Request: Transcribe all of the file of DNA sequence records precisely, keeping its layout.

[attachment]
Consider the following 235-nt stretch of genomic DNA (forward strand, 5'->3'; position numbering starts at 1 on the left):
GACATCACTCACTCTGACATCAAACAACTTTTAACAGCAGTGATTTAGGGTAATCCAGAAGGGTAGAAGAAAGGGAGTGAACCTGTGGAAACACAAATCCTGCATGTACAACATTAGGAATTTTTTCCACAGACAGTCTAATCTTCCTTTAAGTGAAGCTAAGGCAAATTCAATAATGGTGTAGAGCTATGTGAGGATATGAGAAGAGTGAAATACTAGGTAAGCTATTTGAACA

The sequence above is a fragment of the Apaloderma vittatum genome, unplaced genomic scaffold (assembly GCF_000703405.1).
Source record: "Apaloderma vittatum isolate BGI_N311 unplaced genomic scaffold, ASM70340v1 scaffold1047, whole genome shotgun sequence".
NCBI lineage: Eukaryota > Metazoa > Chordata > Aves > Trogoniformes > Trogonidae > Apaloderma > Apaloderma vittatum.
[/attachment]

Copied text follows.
Consider the following 235-nt stretch of genomic DNA (forward strand, 5'->3'; position numbering starts at 1 on the left):
GACATCACTCACTCTGACATCAAACAACTTTTAACAGCAGTGATTTAGGGTAATCCAGAAGGGTAGAAGAAAGGGAGTGAACCTGTGGAAACACAAATCCTGCATGTACAACATTAGGAATTTTTTCCACAGACAGTCTAATCTTCCTTTAAGTGAAGCTAAGGCAAATTCAATAATGGTGTAGAGCTATGTGAGGATATGAGAAGAGTGAAATACTAGGTAAGCTATTTGAACA

The sequence above is a fragment of the Apaloderma vittatum genome, unplaced genomic scaffold (assembly GCF_000703405.1).
Source record: "Apaloderma vittatum isolate BGI_N311 unplaced genomic scaffold, ASM70340v1 scaffold1047, whole genome shotgun sequence".
NCBI lineage: Eukaryota > Metazoa > Chordata > Aves > Trogoniformes > Trogonidae > Apaloderma > Apaloderma vittatum.